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U.S. Passes Legislation to Control the Sale of Cyber Tools Abroad: It is time that India certify and promulgate its own indigenous Cyber Tools

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It is time that India certify and promulgate its own indigenous Cyber Tools.

The U.S. has reported to have passed a new legislation that will require the state department to disclose how it controls the sale of cyber tools and services abroad. The move by the US is a fall-out of an investigation by the Reuters news agency which revealed that American intelligence contractors clandestinely assisted a foreign spying operation in the United Arab Emirates. This inturn had helped the UAE monarchy to crack down on internal dissent which was reportedly simmering within the hierarchy.

The new law will impose restrictions on sale of the tools in Cyber Domain that is home-grown. It will entail the State Department to report to Congress within 90 days on how it regulates the spread of cyber tools and what actions it has taken against any companies that violated its policies. The new reporting directives were a part of the State Department’s 2020 budget bill that President Donald Trump signed into law in the latter part of December 2019.

Effect on India

The unprecedented growth in technology has transformed the way we work and also the cyber crime dynamics within India. In the recent past, dependency on cyberspace has been growing exponentially with our constant adoption of digital services, tools, and applications. In terms of Digital solutions, India is said to be world’s second-most populous country after the US. Our dependency on American tools in the Digital Domain is growing by the day. India’s judiciary as well as the government is also not yet well equipped to standardise the cyber tools and still borrow the NIST and NIJ benchmarking and guidelines.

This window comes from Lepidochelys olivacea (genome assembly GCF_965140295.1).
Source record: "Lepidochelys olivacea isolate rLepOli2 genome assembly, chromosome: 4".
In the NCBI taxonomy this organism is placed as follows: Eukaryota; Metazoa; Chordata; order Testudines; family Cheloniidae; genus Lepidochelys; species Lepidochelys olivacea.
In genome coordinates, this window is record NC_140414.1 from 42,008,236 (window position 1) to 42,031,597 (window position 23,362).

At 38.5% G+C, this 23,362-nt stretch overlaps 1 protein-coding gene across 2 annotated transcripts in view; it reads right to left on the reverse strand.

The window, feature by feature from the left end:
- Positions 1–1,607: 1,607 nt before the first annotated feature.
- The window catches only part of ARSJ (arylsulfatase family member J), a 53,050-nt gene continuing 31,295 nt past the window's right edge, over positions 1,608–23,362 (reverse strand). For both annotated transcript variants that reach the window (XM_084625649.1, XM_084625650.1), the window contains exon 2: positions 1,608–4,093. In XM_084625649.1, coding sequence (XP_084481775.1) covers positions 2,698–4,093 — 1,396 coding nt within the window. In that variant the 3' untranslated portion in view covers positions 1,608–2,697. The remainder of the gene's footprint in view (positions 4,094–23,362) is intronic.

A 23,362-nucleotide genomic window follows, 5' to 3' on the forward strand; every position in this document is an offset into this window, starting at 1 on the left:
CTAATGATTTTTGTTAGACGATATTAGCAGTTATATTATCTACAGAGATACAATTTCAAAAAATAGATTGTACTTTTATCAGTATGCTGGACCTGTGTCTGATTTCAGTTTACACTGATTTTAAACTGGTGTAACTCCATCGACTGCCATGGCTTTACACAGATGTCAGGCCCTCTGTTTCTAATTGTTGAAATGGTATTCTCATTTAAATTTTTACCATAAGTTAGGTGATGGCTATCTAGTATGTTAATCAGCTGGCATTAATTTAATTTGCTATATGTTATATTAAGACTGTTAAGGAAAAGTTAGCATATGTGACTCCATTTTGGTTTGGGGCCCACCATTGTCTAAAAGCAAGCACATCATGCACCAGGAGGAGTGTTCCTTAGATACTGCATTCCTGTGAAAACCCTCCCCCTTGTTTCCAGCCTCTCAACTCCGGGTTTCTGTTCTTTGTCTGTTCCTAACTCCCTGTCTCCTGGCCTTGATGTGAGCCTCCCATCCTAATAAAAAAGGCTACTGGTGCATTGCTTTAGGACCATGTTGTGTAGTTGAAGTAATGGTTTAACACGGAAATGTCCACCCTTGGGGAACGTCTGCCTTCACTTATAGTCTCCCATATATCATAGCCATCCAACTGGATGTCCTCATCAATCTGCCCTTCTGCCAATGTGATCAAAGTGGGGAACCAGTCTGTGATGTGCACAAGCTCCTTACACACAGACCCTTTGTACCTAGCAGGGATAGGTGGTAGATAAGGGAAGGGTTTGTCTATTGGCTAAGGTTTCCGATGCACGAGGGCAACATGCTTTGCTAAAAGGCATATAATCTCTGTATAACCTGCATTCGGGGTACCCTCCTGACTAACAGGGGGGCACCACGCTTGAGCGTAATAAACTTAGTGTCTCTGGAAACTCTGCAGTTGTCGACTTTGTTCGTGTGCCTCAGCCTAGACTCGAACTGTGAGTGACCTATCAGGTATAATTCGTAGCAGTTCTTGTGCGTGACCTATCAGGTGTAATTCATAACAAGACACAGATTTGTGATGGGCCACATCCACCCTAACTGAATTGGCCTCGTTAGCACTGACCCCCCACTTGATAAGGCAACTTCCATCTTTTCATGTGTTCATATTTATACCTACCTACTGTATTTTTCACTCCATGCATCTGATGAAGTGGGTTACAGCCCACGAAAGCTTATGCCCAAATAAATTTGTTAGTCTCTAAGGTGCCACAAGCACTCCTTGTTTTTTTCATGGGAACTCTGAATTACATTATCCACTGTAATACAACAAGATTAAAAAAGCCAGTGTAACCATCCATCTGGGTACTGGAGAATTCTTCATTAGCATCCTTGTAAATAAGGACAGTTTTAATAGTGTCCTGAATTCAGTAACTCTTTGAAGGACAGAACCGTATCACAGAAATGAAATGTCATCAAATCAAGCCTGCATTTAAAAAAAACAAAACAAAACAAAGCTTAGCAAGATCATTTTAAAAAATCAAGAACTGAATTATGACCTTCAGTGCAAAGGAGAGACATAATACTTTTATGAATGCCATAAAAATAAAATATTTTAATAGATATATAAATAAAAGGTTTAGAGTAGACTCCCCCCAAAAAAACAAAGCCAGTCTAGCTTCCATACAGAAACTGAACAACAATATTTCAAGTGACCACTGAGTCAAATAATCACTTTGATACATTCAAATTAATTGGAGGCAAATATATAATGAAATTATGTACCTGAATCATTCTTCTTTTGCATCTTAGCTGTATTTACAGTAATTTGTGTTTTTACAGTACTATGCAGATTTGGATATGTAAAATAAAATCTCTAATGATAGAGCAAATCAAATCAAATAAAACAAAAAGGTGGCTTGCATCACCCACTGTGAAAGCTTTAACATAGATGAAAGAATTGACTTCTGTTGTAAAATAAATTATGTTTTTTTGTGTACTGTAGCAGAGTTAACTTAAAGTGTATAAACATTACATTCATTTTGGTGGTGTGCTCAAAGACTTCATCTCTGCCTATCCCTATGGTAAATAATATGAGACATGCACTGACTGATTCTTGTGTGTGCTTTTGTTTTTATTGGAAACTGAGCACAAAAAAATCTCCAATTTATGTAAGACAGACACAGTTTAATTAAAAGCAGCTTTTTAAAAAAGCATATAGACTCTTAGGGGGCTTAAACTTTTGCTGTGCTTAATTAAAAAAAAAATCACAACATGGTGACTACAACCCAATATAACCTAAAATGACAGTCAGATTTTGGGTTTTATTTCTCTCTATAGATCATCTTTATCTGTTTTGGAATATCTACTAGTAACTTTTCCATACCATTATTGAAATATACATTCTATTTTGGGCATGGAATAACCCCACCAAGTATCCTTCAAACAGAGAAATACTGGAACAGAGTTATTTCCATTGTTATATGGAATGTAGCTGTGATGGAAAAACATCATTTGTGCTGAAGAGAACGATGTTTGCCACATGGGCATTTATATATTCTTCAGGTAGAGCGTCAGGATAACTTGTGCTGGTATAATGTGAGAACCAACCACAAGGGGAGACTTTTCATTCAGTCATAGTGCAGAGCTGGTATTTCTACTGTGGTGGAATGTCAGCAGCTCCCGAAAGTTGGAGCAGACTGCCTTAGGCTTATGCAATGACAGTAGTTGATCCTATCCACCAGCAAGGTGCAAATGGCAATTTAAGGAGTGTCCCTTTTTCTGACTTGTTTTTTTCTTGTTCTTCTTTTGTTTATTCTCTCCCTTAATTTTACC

The availability of Indigenous Tools is also a question. Despite the increasing demand for cyber professional and rapid indigenisation of tools and applications, India lack the vision and boost from the hierarchy. NASSCOM has indicated that despite India having the largest IT talent pool, there is a clear lack of skilled cyber professionals.

A matter of “Conflict of Interest”

The Reuters investigation also found that a group of former NSA hackers joined Project Raven (Project Raven was a confidential initiative to help the UAE surveil other governments, militants, and human rights activists. Its team included former U.S. intelligence agents, who applied their training to hack phones and computers belonging to Project Raven’s victims) to help the United Arab Emirates engage in surveillance of other governments, militants, and human rights activists. Members of the U.S. Congress also found that the State Department granted permission to three companies (reportedly: Harbor, cybersecurity company CyberPoint International, and defence contractor SRA International) to assist the Emirati government in surveillance, reported Reuters. This actions in the US is seen to be a conflict among the different stakeholders of the US Democracy as the matter has been linked to Human Right concerns.

The Renewed India Vision

In India, massive digitisation drive especially in the financial sector and mobile phone penetration has exposed banks and other financial institutions including e-initiatives, to significant waves of cyber attacks and fraud. Online fraud is on the rise, and the infrastructure is struggling to cope up with the sheer volume of online transactions. India should look at Indigenisation and training its manpower to reduce or nullify its dependency on foreign tools and applications in the overall digital domain. The renewed vision will also help to combating the challenges that we are facing today, as also the actions of third world countries like the recent US action to ban sale of tools to others.

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